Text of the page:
The long list of side effects of Ibuprofen just got a little longer. The popular over-the-counter painkiller, which is marketed under the name of Advil and Motrin, belongs to a class of pharmaceuticals known as nonsteroidal anti-inflammatory drugs (NSAID), which are used to treat aches, pains, fevers, chills, and many inflammatory conditions (like rheumatoid arthritis).
Don’t get me wrong, I’m not suggesting that you never take another NSAID. These drugs do have their place in medicine and can be safe and effective when used properly and sparingly. Unfortunately, most people are not fully aware that they can cause serious side effects particularly when people take too much for too long. With that in mind, let’s look at what some of the emerging concerns are, as well as some of the natural alternatives.
Ibuprofen Linked to Male Infertility?
Over the years, a number of studies have linked Ibuprofen to an increased risk for ulcers, heart attack, stroke, kidney disease, and miscarriage. More recently, new research published in the journal Proceedings of the National Academy of Sciences, caught my eye. It found a link between Ibuprofen and male infertility.
This was a small clinical trial, and more research will be needed, but I believe the results highlight the need to treat NSAIDs with much greater caution. Just because they are available over-the-counter does not mean they should be consumed like candy.
The study is worth a closer look. It involved young men between the ages of 17 and 35. One group of healthy volunteers was given 1,200 mg of a generic Ibuprofen daily, while a second group (the control) received a placebo. After two weeks, the subjects’ hormones were measured and the researchers found that those that had received Ibuprofen showed evidence of compensated hypogonadism, a condition that involves a low ratio of testosterone to the luteinizing hormones. This is an indication of testicular dysfunction, which can impair male fertility.
Dr. Erma Z. Drobnis, an associate professional practice professor of reproductive medicine and fertility at the University of Missouri, Columbia, was not part of the study, but she noted that “There is evidence that some medications are particularly harmful to the male reproductive system, including testosterone, opioids, antidepressants, antipsychotics, immune modulators and even the over-the-counter antacid cimetidine (Tagamet). However, prescribing providers rarely mention these adverse effects with patients when prescribing these medications.” She goes on to explain that the new study is very significant because Ibuprofen is one of the most common medications used today.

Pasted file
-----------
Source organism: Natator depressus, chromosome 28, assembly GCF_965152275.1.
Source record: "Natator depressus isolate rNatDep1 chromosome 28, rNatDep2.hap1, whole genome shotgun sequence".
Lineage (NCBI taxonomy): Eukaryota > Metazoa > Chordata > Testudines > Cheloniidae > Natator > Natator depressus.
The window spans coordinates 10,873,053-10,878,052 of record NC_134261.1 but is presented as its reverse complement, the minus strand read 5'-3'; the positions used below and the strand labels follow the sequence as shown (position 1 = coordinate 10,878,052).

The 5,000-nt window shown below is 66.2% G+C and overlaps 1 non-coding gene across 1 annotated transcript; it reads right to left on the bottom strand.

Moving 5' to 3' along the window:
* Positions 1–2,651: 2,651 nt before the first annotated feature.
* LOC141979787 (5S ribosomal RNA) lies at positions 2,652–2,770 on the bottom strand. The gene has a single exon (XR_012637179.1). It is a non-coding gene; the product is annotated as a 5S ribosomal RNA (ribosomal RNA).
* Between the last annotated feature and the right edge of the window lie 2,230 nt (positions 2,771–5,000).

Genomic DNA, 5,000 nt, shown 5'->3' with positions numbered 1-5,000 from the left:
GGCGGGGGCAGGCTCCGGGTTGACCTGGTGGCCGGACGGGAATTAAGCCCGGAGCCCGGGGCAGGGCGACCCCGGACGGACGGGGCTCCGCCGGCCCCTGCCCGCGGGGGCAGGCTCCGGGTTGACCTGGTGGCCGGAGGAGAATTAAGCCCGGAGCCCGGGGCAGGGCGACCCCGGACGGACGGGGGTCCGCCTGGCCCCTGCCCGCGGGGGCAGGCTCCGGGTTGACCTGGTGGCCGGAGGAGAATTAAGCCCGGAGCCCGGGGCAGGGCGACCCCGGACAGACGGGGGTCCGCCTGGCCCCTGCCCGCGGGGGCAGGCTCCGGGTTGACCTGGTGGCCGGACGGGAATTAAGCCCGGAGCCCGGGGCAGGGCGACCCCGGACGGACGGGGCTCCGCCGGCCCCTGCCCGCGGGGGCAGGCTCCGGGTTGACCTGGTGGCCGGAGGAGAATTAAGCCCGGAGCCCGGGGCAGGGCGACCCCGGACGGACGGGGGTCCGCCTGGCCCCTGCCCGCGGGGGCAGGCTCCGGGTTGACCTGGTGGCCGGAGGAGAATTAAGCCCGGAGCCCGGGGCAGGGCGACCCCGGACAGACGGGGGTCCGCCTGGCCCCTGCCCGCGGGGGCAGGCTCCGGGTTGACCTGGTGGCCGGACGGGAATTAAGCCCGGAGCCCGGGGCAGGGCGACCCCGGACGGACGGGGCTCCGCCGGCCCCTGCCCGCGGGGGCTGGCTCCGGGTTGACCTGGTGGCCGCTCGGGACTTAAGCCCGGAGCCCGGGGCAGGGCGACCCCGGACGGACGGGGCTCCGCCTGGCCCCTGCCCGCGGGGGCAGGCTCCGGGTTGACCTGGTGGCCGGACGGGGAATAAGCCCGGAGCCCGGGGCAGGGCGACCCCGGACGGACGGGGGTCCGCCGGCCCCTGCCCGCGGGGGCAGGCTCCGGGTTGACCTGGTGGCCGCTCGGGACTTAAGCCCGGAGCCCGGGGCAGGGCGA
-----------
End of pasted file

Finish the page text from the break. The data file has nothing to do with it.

Ibuprofen Treats Symptoms, Not Root Causes
As I’ve mentioned, NSAIDs have their uses and I’m glad to have them available in my medical toolbox. But I believe people need to better appreciate that these drugs are good at alleviating symptoms, but they do not get at the root cause of disease. I believe we in the medical community need to do a better job treating the terrain, so to speak, as opposed to just putting out fires.
There are a variety of herbs, essential oils, foods, and all-natural remedies that can counteract the inflammation that is at the root of both pain and disease. These include:
- Ginger has been used by Chinese herbalists and in Ayurvedic medicine for thousands of years. Modern research suggests that it is at least as effective as NSAIDs in reducing both pain and inflammation.
- Turmeric contains curcumin, which has been used for centuries to treat rheumatism, joint stiffness, and inflammation of all kinds. A number of studies have found that turmeric is safer and similarly effective compared to NSAIDs when it comes to treating rheumatoid arthritis.
- Boswellia has been used since antiquity both for healing purposes and in religious ceremonies. A 2013 study found it could reduce joint pain by 32 to 65 percent. The researchers concluded that boswellia was safer and more effective than Celebrex, but without the toxic side effects.
- Cayenne pepper is a spice that can block substance P, which is a compound that is involved in both inflammation and the transmission of pain signals. You can make a homemade balm using cayenne pepper, olive oil, and beeswax, which you can use topically to alleviate both muscle pain and joint stiffness. Supplements and including cayenne peppers in recipes are two additional ways you can derive the spice’s analgesic and anti-inflammatory benefits.
- Primrose oil was used by Native Americans and many European cultures to treat a variety of symptoms. The plant from which it is derived contains salicylates (a compound in aspirin) and there is some evidence that it can help with painful skin conditions (such as eczema), PMS, hot flashes, and rheumatoid arthritis.
NSAIDs play an important role in medicine, but they are vastly overused. Many patients do not realize that these drugs can cause serious side effects…and that there are safer (and often more effective) all-natural alternatives.
Medicine doesn’t only come in a pill you can swallow. If can come in the form of food, movement, herbs or spices, vitamins and minerals, and more. Our bodies have been shaped by the mostly plant-based diets that our ancestors consumed for eons. So, it’s no surprise that plant-based compounds can help promote homeostasis and restore wellness. It is a thought worth remembering the next time you instinctively reach for some synthetic molecule to cure your chronic aches and pains.
Take good care,